Taking these in turn, Jacksonville is not a major tourist destination, although it is the 13th ranked city in the US by population. It is only some 140 miles from Orlando, which is well connected by European airlines to Europe (Aer Lingus/Dublin, Lufthansa/Frankfurt, Thomas Cook and Virgin Atlantic/Glasgow, British Airways and Virgin/London Gatwick, Thomas Cook and Virgin Atlantic/Manchester and Norwegian/Oslo).

Columbus is the number 15 US city by population, although its airport is only at number 52 by seats in the week of 15-Sep-2014. Virtually an entirely domestic airport, Southwest and the combined American/US Air both have 31% of seats. Transatlantic flights can be found at Detroit, Chicago and Washington Dulles, although the closest of these, Detroit, is 160 miles away.

Detroit is served by Air France from Paris and Lufthansa from Frankfurt, while Delta flies to London, Amsterdam and Rome. Chicago O'Hare and Washington Dulles, both within 300 miles of Columbus, offer direct flights to 20 and 16 European airports respectively.

El Paso's airport is quite small (ranked 67 in the US) and its schedule is 100% domestic. Its leading airline is Southwest (55% of seats) and it seems unlikely to feature as a non-stop destination for European airlines any time soon.

Memphis, Nashville and New Orleans: greater appeal

Memphis and Nashville are important tourist destinations, both having connections with the music entertainment industry, in addition to being large cities (ranked at 20 and 25 in the US by population). Nashville International Airport is the seventh largest airport in the US and Canada not to have direct flights to Europe.

Nashville's schedule is dominated by domestic flights (99% of seats) and its leading airline is Southwest, which has 56% of seats (week of 15-Sep-2014, source: OAG). Oneworld members American/US Air have 20%, while Delta has 15% of seats, and the airport offers significant connections across the US. The size of the city and the importance of its airport could make Nashville one of the more attractive prospects for direct flights from Europe, particularly oneworld's British Airways.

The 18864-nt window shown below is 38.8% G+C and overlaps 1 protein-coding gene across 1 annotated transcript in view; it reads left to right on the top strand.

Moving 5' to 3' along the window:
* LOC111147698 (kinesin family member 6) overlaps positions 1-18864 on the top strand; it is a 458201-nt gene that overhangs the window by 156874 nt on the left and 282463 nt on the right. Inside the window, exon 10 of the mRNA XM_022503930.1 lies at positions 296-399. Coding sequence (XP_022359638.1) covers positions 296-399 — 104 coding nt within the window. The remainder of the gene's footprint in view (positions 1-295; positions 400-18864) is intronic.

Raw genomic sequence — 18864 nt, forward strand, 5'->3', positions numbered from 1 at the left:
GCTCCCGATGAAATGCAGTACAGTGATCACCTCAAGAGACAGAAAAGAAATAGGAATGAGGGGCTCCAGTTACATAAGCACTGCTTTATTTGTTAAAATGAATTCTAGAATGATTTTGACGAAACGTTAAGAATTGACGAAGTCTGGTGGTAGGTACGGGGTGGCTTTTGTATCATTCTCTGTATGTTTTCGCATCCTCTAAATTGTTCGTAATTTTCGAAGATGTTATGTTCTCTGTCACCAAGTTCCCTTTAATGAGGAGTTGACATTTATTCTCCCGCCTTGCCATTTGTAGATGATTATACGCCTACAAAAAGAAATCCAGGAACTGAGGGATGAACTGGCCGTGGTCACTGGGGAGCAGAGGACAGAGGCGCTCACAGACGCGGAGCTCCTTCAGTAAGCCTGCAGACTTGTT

Memphis is a larger city than Nashville, but its airport ranks as only the 29th largest among those in the US and Canada with no European services (ranked by seats). Nevertheless, it is bigger than many airports that do offer such flights and is the world's largest cargo airport. Its passenger schedule is 100% domestic and SkyTeam's Delta is its leading passenger airline, with 45% of seats, followed by US Air/American with 17%. Delta cut trans-Atlantic flights from Memphis to Amsterdam in 2013; but the airport could still be a good candidate for service from a European airline.

New Orleans is the number 51 US city by population, but its airport is the tenth largest in the US and Canada not to have European services. It is also an important tourist destination, with musical and cultural attractions. Its passenger schedule is almost 100% domestic, with Toronto its only international destination.

Southwest is the leading airline at New Orleans, with a seat share of 41%, but legacy network carriers also have an important presence. US Air/American and Delta both have a 19% share and United has 15%. New Orleans is an important destination in its own right and also has connections to 38 other US cities. New Orleans would also seem to have some appeal to European airlines for direct services.

LaGuardia, Reagan, Midway: largest airports with no Europe connections

Having reviewed the largest US cities by population that have no flights to Europe, it is also useful to check the list of the largest North American airports. There are 59 airports among the top 100 in USA and Canada with no direct European flights, according to OAG data. The top ten among these are shown in the table below and we have already considered Houston Hobby, Nashville, San Jose and New Orleans.

The three largest of these - New York LaGuardia, Washington Ronald Reagan and Chicago Midway - all serve large cities that have other international airports with a significant number of direct transatlantic services.

Top 10 airports in US/Canada with no direct flights to Europe, ranked by total seats*

Rank

Airport

Total Seats*

1

New York LaGuardia Airport

709,207

2

Washington Ronald Reagan National Airport

538,247

3

Chicago Midway International Airport

531,352

4

Honolulu International Airport

436,779

5

St Louis Lambert International Airport

318,816

6

William P. Hobby Airport

302,610

7

Nashville International Airport

274,830

8

Kansas City International Airport

253,666

9

Mineta San José International Airport

241,191

10

New Orleans Louis Armstrong International Airport

224,666

LaGuardia's only international routes are to/from Canada and its prime focus has always been domestic US routes. Washington Reagan also has a domestic focus, with only a handful of non-US destinations, in Canada, the Bahamas and Puerto Rico.

Chicago Midway, dominated by LCC Southwest Airlines, is also very domestically focused, with 98% of seats within the US and a small number of international destinations in Mexico, Canada, Dominican Republic and Jamaica.